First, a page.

Get a full size(Tundra, F 150, Ram). Maybe a mid size(Ranger, Colorado) I hesitate here as I think you are at the top of what the engine can do and will be pushing it hard all the time and trucks do not hold up to that long term, the diesel is probably a good solution here. You want at least 1300 lbs of payload (We travel light) although 1400 or higher is even better. Our 2012 4 x 4 Tundra Double cab with the 4.6 liter engine does a great job. The 5.7 is probably a bit bigger than you need. If you are going new I would wait till 2023 when the new Toyota Tundra has a year under its belt and buy one of those. The Tundra has had the best reliability ratings out there on the old model and probably will on the new ones. The Ram has been doing much better of late and the Ecoboost F 150s are pretty darn good too. I look at long term reliability ratings and cost to own in Consumer Reports....don't pay attention to the short term Owner satisfaction ratings(read "I love my new Truck"! At $50000 plus...you better!)
You do pay the price when not hauling your trailer in fuel costs but when towing or hauling the ability to get up and go when you need to and even more important the ability to STOP when you want to, along with the comfort and ease of towing(not to mention safety margin) keep me in a full size truck.
My experience with a Nissan Frontier was not a good one...lots of problems and more maintenance items than other trucks I have owned. Maybe it was built on a Friday afternoon!
I keep looking at the various diesels out there but with the premium price of diesel fuel here in the US, DEF costs, higher cost of the diesel engine at purchase, etc....the math doesn't show any savings long term. The V 6 twin turbo engines have proven themselves and can get pretty good mileage if you go easy on the right pedal!
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Old 08-19-2022, 10:09 AM   #15
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We tow with 2021 F150- max tow, Powerboost, 6.5' bed. Very happy with the combination and no desire to downsize.
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Old 08-19-2022, 11:50 AM   #16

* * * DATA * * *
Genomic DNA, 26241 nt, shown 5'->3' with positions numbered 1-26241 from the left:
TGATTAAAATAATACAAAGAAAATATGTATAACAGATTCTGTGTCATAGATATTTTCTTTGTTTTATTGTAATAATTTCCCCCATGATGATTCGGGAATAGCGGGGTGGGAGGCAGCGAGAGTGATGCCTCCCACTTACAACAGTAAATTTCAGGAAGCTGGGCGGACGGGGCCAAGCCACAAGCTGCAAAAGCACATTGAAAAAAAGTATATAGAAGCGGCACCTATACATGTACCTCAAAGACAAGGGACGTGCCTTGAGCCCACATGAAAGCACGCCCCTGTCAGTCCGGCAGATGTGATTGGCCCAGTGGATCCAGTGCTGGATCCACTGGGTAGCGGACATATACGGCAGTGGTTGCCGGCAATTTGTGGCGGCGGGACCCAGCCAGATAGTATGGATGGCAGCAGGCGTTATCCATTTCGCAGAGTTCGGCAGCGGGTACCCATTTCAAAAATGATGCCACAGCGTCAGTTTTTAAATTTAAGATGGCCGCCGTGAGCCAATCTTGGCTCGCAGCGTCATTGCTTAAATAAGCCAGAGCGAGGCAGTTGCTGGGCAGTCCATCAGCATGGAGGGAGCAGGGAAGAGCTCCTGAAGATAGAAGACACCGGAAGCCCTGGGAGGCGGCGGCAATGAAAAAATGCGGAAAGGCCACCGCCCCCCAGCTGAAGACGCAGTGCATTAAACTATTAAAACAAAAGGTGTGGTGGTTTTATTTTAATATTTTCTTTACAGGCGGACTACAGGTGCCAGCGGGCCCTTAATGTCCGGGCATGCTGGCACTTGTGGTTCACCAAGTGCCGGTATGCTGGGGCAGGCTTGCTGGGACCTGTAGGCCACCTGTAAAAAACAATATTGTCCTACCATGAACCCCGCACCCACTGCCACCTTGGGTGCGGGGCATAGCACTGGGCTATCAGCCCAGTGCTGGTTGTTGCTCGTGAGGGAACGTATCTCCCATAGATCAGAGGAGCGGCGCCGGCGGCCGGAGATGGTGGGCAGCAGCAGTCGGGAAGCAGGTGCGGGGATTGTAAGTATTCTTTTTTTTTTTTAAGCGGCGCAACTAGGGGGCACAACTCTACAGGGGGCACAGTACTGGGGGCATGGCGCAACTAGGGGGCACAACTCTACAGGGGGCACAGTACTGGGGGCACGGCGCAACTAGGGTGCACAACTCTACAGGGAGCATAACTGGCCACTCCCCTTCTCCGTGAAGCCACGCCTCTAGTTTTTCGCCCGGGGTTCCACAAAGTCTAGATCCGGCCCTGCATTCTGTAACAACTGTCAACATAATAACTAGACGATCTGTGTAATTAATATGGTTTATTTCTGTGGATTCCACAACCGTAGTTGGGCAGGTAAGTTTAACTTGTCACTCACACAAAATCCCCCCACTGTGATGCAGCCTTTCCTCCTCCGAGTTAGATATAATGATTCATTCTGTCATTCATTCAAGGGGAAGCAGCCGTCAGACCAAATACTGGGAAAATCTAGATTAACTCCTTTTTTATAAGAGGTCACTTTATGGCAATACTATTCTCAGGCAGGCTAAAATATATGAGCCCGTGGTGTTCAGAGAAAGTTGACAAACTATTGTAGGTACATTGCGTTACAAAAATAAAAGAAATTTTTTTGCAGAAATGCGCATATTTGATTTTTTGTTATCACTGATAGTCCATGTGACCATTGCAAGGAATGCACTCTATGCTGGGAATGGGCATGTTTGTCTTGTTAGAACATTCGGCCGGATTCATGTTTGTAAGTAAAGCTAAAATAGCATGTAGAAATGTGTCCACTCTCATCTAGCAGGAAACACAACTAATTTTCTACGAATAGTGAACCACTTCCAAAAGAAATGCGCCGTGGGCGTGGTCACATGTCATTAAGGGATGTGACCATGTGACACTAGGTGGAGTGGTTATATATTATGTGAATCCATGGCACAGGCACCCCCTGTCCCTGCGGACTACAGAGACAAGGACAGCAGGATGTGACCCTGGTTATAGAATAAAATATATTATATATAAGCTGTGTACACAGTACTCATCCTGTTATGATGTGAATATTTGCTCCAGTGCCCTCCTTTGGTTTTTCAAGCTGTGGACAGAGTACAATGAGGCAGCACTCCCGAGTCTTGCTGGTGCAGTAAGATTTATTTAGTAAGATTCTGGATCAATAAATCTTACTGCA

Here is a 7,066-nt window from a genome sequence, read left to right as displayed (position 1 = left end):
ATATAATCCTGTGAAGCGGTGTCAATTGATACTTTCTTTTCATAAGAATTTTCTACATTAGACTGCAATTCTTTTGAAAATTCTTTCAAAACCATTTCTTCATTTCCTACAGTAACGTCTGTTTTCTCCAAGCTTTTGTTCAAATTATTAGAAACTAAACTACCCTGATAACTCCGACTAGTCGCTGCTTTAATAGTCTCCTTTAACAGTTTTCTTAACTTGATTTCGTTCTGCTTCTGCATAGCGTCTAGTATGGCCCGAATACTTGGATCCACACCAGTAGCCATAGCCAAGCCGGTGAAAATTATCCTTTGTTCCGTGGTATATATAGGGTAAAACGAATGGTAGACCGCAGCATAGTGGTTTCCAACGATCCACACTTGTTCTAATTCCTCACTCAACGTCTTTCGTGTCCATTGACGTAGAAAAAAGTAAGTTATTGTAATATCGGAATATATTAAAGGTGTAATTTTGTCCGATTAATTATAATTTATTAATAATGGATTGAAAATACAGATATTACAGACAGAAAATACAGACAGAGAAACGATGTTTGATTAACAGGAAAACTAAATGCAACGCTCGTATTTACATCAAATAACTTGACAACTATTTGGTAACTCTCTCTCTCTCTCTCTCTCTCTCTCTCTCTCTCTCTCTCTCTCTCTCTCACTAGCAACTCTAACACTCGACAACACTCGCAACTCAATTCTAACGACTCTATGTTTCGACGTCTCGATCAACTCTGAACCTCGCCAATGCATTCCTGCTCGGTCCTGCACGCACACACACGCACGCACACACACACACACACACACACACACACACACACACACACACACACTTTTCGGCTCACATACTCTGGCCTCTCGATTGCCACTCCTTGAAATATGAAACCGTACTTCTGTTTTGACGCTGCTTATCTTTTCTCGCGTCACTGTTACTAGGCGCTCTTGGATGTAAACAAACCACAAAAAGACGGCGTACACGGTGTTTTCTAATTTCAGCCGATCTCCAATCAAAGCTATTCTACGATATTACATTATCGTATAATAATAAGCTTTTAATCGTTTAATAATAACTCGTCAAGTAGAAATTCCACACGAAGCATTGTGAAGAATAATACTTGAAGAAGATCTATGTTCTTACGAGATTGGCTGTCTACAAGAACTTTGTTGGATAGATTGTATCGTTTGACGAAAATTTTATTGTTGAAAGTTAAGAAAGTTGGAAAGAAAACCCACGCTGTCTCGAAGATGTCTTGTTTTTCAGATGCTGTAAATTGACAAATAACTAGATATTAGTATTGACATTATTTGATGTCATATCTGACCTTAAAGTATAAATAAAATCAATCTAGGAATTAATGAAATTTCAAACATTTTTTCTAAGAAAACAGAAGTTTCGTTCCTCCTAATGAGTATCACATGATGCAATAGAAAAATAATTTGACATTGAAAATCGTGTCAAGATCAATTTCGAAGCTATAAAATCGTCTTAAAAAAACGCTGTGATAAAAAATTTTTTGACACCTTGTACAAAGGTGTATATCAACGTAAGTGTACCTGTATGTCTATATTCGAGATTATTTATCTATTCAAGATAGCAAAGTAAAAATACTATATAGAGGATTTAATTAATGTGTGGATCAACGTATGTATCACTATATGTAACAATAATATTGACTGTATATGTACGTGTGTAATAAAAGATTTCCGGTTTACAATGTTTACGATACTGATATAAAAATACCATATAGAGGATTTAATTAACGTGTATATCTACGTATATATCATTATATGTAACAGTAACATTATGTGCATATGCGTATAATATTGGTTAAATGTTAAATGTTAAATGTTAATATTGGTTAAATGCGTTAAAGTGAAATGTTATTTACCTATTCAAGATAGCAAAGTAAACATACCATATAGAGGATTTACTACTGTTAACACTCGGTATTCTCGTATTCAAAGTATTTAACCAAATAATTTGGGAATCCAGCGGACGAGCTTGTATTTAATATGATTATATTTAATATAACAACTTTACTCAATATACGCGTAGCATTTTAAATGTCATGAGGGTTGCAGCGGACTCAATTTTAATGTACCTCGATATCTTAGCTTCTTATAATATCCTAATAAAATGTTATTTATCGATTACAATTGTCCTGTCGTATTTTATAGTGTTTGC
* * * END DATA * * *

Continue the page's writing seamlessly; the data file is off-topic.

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Interestingly, I was always faced with 12 mpg towing with my Ram 1500 semi. This recent trip we purchased a fg cap over the truck bed, increased our carrying capacity under a protected cover. In addition our fuel mpg increased at least 1-2 mpg, even while towing. Seems aerodynamics impacts fuel efficiency.
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Old 08-19-2022, 01:24 PM   #17
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Quote:
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Interestingly, I was always faced with 12 mpg towing with my Ram 1500 semi. This recent trip we purchased a fg cap over the truck bed, increased our carrying capacity under a protected cover. In addition our fuel mpg increased at least 1-2 mpg, even while towing. Seems aerodynamics impacts fuel efficiency.
Hi: cpaharley2008... I always think of it as "Arrow dynamics"!!! Alf
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Old 08-24-2022, 10:13 AM   #18
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Originally Posted by LaneMalark View Post
This is all very helpful. Never considered the truck bed length. And we understand that off road vehicles may not be best suited to pulling a 5.0. We donít need that much off road capability ( as the Pro4X). We will reconsider our options and look at the diesel Chevy and GMC. Thanks again.
FYI, GM stopped making the diesel Canyons and Colorados in June of this year. It might be possible to find a used one, but a new one, probably not. Also, the 2023 versions of each might be worth a look, as they reportedly have as high tow capacity as the diesel, with more payload. They are powered by a turbo charged gas engine. I donít expect theyíll offer the same fuel economy, however.
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Old 08-24-2022, 10:23 AM   #19
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2021 5.0, already put 14,000 miles on it in less than a year. Our tug is a 2021 RAM 1500 diesel, and we are extremely happy with its tugginí!

From an upstate NY home: one trip to Massachusetts, one to DC, two to North Carolina, and a big un over Alabama, Texas coast out to Marfa, NM, Northern California, then back over Utah, NM, and home. Didnít miss a beat that RAM.
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Old 08-24-2022, 06:31 PM   #20
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I pull my 2016 5.0 TA with an 2006 Tundra with a 4.7 V8 engine. It works just fine at any elevation or incline. I wouldn't recommend going smaller on the tourque or horse power. Good luck with your decision...